Health & Safety
Some resistance as Quebec makes masks in indoor public places mandatory
By By Sidhartha Banerjee/The Canadian Press
MONTREAL — Quebec’s mandatory face-covering measure for indoor public places has largely been followed since it came into effect Saturday, but there has been some opposition to the COVID-19-related order from those who don’t want to wear one.
On Saturday, Quebec became the first province in Canada to bring about such a rule, which applies to people aged 12 and older. Some cities have similar rules in place on their territory.
“Assessment of the first day of compulsory wearing of the mask in closed public places: the vast majority of Quebecers respected the instructions,” Premier Francois Legault tweeted Sunday.
Despite the COVID-19 pandemic and public health authorities urging people to don a face-covering amid concerns about a second wave of the virus, several anti-mask protests took place across the province.
Those included a march Saturday in St-Georges, in the Beauce region south of Quebec City, and several dozen people gathered in front of Legault’s Montreal office on Sunday.
Videos circulating online
Videos have circulated online of people being ejected from stores after refusing to wear a mask, including one widely shared incident in Montreal where police officers physically tackled and removed a man from a Tim Hortons restaurant in the city’s east-end about on Saturday afternoon.
The man was charged with obstructing police work and released on a promise to appear.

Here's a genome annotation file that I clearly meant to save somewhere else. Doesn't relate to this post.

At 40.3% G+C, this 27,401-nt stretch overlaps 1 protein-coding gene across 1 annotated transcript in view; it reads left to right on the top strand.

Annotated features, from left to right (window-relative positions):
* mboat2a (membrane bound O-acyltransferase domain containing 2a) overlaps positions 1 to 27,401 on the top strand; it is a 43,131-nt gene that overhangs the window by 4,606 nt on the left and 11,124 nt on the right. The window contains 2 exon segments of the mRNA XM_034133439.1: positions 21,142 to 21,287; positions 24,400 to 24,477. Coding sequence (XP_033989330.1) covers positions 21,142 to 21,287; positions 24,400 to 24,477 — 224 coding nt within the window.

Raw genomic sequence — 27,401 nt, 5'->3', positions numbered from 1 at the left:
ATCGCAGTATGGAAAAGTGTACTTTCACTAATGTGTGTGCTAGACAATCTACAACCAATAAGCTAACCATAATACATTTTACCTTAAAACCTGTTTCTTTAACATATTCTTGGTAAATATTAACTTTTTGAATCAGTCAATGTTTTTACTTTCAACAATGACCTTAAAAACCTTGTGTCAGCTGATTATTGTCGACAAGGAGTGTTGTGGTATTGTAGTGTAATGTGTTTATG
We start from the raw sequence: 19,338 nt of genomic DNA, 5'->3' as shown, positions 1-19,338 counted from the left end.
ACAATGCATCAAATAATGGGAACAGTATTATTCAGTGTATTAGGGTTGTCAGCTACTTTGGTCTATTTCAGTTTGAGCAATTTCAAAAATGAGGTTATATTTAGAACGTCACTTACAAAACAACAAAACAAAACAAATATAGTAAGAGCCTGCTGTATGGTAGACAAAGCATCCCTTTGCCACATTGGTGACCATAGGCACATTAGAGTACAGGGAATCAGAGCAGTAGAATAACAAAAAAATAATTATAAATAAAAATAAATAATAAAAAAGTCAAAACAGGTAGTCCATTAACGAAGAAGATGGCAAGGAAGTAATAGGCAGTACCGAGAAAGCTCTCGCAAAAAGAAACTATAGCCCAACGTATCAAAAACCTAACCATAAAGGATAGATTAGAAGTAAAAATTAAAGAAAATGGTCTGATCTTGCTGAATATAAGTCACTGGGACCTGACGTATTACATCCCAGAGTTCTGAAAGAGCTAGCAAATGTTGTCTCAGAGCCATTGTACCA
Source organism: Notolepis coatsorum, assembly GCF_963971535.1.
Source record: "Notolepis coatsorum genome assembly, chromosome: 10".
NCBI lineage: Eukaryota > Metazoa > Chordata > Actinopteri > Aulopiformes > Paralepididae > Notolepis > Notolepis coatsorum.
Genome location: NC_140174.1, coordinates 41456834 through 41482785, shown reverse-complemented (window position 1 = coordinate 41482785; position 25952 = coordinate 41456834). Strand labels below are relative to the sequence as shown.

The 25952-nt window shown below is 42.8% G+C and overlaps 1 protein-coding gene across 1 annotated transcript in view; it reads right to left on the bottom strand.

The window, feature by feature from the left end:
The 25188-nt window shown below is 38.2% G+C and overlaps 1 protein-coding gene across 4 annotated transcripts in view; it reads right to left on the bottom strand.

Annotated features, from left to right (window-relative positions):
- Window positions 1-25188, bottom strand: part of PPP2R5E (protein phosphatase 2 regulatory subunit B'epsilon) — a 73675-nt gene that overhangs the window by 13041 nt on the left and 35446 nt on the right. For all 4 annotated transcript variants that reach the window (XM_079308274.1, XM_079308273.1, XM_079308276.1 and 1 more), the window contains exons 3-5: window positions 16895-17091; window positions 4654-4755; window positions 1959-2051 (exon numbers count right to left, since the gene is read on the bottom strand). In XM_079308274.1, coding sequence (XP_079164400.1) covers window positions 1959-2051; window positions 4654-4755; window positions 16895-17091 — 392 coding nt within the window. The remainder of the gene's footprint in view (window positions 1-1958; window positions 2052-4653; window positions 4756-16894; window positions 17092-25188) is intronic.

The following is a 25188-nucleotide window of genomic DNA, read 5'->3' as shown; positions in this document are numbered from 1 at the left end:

Insp. Andre Durocher declined to go into specifics, but said it appeared to be an isolated incident involving someone who wanted to make a statement.
“The case we saw yesterday was one, but there were many situations that didn’t go that far,” Durocher said.
“One thing to keep in mind when our officers are asked to intervene regarding these cases, the initial intervention is always one of awareness to try to get people to follow common sense.”
Enforcement of rules
For now, businesses are expected to enforce the new rules and are subject to fines of between $400 and $6,000 if their customers are caught violating the directive.
Business groups have called on the government to shift those fines to consumers unwilling to abide by the rules.
Some of them protested in downtown Montreal on Sunday.
Antonio Pietroniro, 65, said there wasn’t a chance he’d wear a face covering and didn’t think they were necessary.
“Absolutely not. I’d rather stay home,” he said. “If it served a purpose, I’d be wearing one if it was really protecting against something.”
Alexandre Barriere, 29, called the measure “excessive.”
“I find it really excessive to tell a human being to deprive himself of his oxygen as much as possible when he must be free,” Barriere said.
Meanwhile, Quebec continued to see a rise in the number of infections, reporting 166 confirmed cases Sunday, bringing the total number of cases to 57,466.
The province also added one death for a total of 5,655 since the beginning of the pandemic.
The number of hospitalizations and intensive care cases both went up by three today, after several days of declines in both categories.
With files from Jillian Kestler-D’Amours in Montreal.
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